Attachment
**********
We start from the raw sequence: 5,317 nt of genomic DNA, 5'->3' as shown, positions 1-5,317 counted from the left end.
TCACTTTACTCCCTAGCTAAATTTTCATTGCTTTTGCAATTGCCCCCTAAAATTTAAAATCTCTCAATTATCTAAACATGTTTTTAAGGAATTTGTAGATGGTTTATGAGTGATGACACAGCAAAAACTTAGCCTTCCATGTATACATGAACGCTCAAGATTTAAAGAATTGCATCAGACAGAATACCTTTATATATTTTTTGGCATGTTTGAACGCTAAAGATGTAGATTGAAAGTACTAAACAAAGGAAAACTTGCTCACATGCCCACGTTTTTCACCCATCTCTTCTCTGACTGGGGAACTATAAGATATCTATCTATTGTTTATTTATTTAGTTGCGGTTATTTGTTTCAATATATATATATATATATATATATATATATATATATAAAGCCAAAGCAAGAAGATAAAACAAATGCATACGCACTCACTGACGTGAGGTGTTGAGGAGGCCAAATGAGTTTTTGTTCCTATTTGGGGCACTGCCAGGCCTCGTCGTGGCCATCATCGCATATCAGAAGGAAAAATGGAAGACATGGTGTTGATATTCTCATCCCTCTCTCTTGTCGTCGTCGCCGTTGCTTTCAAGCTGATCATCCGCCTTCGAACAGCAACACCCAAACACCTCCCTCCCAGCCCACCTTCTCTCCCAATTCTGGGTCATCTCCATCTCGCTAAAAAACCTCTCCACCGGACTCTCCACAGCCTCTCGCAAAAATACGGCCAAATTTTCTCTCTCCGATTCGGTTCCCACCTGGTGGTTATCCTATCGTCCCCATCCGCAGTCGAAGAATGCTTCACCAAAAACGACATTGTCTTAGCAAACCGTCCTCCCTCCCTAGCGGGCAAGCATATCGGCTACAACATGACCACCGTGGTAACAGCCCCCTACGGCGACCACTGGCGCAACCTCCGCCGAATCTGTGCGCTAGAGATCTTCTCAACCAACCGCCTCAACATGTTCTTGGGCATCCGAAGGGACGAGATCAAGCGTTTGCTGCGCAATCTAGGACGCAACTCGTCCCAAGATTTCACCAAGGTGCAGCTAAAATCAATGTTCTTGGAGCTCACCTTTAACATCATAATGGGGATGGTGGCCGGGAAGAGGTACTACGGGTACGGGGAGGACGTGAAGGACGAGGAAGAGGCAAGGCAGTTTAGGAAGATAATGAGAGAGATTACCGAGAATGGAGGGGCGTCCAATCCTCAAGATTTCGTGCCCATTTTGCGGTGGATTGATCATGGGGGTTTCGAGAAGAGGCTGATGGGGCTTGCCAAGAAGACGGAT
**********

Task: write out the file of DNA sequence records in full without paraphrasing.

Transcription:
We start from the raw sequence: 5,317 nt of genomic DNA, 5'->3' as shown, positions 1-5,317 counted from the left end.
TCACTTTACTCCCTAGCTAAATTTTCATTGCTTTTGCAATTGCCCCCTAAAATTTAAAATCTCTCAATTATCTAAACATGTTTTTAAGGAATTTGTAGATGGTTTATGAGTGATGACACAGCAAAAACTTAGCCTTCCATGTATACATGAACGCTCAAGATTTAAAGAATTGCATCAGACAGAATACCTTTATATATTTTTTGGCATGTTTGAACGCTAAAGATGTAGATTGAAAGTACTAAACAAAGGAAAACTTGCTCACATGCCCACGTTTTTCACCCATCTCTTCTCTGACTGGGGAACTATAAGATATCTATCTATTGTTTATTTATTTAGTTGCGGTTATTTGTTTCAATATATATATATATATATATATATATATATATATATAAAGCCAAAGCAAGAAGATAAAACAAATGCATACGCACTCACTGACGTGAGGTGTTGAGGAGGCCAAATGAGTTTTTGTTCCTATTTGGGGCACTGCCAGGCCTCGTCGTGGCCATCATCGCATATCAGAAGGAAAAATGGAAGACATGGTGTTGATATTCTCATCCCTCTCTCTTGTCGTCGTCGCCGTTGCTTTCAAGCTGATCATCCGCCTTCGAACAGCAACACCCAAACACCTCCCTCCCAGCCCACCTTCTCTCCCAATTCTGGGTCATCTCCATCTCGCTAAAAAACCTCTCCACCGGACTCTCCACAGCCTCTCGCAAAAATACGGCCAAATTTTCTCTCTCCGATTCGGTTCCCACCTGGTGGTTATCCTATCGTCCCCATCCGCAGTCGAAGAATGCTTCACCAAAAACGACATTGTCTTAGCAAACCGTCCTCCCTCCCTAGCGGGCAAGCATATCGGCTACAACATGACCACCGTGGTAACAGCCCCCTACGGCGACCACTGGCGCAACCTCCGCCGAATCTGTGCGCTAGAGATCTTCTCAACCAACCGCCTCAACATGTTCTTGGGCATCCGAAGGGACGAGATCAAGCGTTTGCTGCGCAATCTAGGACGCAACTCGTCCCAAGATTTCACCAAGGTGCAGCTAAAATCAATGTTCTTGGAGCTCACCTTTAACATCATAATGGGGATGGTGGCCGGGAAGAGGTACTACGGGTACGGGGAGGACGTGAAGGACGAGGAAGAGGCAAGGCAGTTTAGGAAGATAATGAGAGAGATTACCGAGAATGGAGGGGCGTCCAATCCTCAAGATTTCGTGCCCATTTTGCGGTGGATTGATCATGGGGGTTTCGAGAAGAGGCTGATGGGGCTTGCCAAGAAGACGGAT